Festival season is gearing up in the UK, so I'd thought I'd play a few music games because there's no way I can afford to go to any of them. Peter Gabriel's Eve, created by Real World Multimedia based on the musician's own concepts, was released in 1996 in the middle of a 10-year hiatus between studio albums. Along with a couple of soundtracks, it's proof that the visionary wasn't idle during that time.
Unlike some other music-based CD-ROMs I've reviewed on this site, Eve's concept is more about visual art than music. Gabriel enlisted four artists to collaborate on the project and the result is visually striking if a little confusing. Exploring the world often feels like a trip through a modern art museum, complete with that video installation no-one cares about. The result is weird and baffling. The only way I can express how bizarre it all is is to just describe the first few moments.
You begin the game as a single sperm wiggling around trying to break into an egg. Once conception has occurred, you're transported to a lush forest where a single glowing firefly is the only movement. Grab a hold of this and you'll be able to explore the area fully in a panoramic viewpoint. There's a ruined house on the distance which you can now enter. This takes you to a cabin where floating square lights spin in the centre. Click on it and a briefcase falls out. Click again and the fertilised egg will return with another glowing orb dancing around it. We already know this orb can be grabbed so by dragging it over to the briefcase, we're are to witness the birth of a fully grown man and woman who, naked, walk off into the ether.
Each area has a room that showcases some of the artists work.
They've been given an interactive makeover, but not as much as the rest of the game.
All of this is before the main structure of the game is known. None of Peter Gabriel's music is played, though the ambient score is created by him. It's all rather confusing but as you play some of the concepts and metaphors can be inferred. Or you can read the accompanying art book. I guess the beginning does express some of the mechanics and rules of play. You don't just click on things. Sometimes you'll have to hold the mouse down or drag an object. It also is a nice taster of the weirdness that is to come.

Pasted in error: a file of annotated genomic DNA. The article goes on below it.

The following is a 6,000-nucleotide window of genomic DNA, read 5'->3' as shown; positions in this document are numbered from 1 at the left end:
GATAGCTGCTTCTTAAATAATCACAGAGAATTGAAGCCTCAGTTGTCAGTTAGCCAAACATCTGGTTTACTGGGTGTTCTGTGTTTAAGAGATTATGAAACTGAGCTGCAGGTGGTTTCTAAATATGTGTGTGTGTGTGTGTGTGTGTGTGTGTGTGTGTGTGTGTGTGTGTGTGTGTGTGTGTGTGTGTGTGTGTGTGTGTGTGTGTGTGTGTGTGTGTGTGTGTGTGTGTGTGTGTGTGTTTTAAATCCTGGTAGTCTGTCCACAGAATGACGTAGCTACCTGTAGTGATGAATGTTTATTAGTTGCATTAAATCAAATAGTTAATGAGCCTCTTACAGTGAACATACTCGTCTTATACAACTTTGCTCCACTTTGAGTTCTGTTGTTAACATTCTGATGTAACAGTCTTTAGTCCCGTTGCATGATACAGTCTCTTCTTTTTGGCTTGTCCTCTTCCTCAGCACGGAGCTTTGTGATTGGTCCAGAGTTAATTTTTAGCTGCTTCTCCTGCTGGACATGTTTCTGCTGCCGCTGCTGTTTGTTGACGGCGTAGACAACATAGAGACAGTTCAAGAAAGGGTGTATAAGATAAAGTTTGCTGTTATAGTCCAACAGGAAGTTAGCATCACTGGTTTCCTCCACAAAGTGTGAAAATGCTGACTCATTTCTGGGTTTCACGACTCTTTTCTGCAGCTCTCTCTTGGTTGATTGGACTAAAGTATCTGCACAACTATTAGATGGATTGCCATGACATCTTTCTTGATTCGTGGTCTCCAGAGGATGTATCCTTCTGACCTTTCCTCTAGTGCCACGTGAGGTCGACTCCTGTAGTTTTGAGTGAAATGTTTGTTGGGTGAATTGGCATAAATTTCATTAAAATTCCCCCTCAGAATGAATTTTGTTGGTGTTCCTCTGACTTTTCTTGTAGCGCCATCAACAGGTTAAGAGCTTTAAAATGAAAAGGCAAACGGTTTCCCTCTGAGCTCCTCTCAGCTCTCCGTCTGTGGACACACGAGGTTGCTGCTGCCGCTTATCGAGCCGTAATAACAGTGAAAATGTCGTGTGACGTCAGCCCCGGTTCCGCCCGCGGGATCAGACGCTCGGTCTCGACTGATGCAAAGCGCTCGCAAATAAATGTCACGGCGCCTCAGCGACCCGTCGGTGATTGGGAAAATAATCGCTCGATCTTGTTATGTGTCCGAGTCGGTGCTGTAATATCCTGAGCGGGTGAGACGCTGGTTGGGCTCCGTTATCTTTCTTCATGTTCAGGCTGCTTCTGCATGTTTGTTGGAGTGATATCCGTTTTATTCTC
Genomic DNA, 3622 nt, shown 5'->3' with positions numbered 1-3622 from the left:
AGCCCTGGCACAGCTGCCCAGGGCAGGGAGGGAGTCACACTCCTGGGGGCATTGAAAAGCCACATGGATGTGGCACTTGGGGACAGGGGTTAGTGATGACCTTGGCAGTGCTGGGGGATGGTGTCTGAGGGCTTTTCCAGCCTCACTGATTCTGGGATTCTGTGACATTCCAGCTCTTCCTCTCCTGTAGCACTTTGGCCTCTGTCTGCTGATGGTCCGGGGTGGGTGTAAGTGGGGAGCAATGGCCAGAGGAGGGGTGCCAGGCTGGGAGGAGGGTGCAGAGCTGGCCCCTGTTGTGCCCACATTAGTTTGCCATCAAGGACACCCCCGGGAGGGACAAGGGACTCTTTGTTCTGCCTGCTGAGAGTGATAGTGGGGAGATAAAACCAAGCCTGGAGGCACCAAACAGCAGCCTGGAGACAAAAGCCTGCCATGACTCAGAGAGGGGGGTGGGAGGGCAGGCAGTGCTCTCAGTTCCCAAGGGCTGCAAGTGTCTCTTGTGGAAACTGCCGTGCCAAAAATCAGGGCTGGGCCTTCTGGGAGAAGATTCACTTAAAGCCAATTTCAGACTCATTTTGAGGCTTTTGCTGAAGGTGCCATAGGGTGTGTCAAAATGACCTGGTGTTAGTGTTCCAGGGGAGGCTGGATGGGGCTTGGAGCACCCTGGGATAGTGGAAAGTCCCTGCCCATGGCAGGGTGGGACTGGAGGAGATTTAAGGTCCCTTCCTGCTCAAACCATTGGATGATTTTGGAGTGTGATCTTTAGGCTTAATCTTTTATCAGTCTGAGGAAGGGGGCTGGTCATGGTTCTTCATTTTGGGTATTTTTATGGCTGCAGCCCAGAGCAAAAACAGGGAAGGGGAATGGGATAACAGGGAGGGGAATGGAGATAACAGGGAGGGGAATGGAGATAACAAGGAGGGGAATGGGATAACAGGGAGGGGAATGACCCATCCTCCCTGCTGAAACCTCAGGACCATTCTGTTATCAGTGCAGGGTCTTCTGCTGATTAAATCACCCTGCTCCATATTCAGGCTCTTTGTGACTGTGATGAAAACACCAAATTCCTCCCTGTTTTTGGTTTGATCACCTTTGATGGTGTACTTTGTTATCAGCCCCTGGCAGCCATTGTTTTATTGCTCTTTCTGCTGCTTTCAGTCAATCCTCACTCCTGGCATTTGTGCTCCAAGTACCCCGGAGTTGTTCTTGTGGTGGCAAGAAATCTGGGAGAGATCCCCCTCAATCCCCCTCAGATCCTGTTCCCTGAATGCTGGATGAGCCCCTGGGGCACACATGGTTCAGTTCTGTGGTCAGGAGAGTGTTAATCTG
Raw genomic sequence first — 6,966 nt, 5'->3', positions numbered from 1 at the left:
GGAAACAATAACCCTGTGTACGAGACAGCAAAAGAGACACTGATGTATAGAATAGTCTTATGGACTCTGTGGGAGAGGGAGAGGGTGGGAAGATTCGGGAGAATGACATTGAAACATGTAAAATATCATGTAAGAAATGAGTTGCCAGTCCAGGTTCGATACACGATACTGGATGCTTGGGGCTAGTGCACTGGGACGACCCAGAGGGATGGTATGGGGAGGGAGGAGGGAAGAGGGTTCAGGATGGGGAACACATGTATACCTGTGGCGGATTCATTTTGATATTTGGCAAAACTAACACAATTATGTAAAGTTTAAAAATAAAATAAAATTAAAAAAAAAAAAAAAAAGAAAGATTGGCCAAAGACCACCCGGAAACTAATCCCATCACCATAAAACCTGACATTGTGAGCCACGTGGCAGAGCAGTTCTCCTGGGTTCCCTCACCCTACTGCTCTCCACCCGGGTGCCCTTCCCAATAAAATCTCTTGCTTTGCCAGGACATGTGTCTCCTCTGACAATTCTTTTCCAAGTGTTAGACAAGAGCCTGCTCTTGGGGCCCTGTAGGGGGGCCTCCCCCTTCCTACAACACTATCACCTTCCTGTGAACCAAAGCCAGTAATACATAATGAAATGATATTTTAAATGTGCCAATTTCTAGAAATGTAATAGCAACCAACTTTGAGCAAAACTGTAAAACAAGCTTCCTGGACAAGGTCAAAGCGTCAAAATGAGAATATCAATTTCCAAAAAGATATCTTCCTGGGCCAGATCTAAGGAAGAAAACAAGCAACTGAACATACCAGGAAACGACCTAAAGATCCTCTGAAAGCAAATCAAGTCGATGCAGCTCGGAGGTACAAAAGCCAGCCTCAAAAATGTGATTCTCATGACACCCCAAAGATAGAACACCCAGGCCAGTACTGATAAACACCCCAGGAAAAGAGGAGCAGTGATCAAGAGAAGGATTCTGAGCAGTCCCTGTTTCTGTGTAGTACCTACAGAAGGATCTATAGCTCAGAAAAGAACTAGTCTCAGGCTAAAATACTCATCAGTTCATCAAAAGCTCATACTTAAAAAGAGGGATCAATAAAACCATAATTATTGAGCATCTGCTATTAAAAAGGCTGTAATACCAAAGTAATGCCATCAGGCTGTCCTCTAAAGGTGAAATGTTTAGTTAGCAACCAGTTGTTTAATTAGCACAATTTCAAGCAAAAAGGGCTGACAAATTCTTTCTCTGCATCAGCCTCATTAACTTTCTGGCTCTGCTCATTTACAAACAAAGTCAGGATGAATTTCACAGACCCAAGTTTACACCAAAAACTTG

The game is split into 'worlds', each designed by a different artist, the first of which is 'Mud' by Yayoi Kusama. The panorama, which you'll quickly realise is the main area of the game, is now a wasteland of bubbling brown dirt. As you play and discover new things, this hub will gradually change with new buildings and plant life appearing, eventually becoming the 'Garden' world by Helen Chadwick. Later on, we'll have 'Profit & Poison' by Cathy de Monchaux with a denouement called 'Passion' by Nils-Udo. Each wold is distinct and filled with stuff to do, even if they appear to have no logic.
The three main worlds feature a song from Gabriel's back catalogue; Come Talk to Me (Mud), Shaking the Tree (Garden) and In Your Eyes (Poison & Profit). The aim is to collect the pieces of each song so you can mix them together using the IMX (Interactive Musical Xperience). You do this by clicking on different objects or performing certain tasks like clicking on rocks, catching insects or smashing garden gnomes. Not all rocks, insects or gnomes have a sound within them and for some reason, the designers have given you three tries before you're locked out of the screen indicated by a short sting. You can simply leave and instantly come back to continue exploring but it seems a little forced and it's not entirely clear when you've found everything in each area.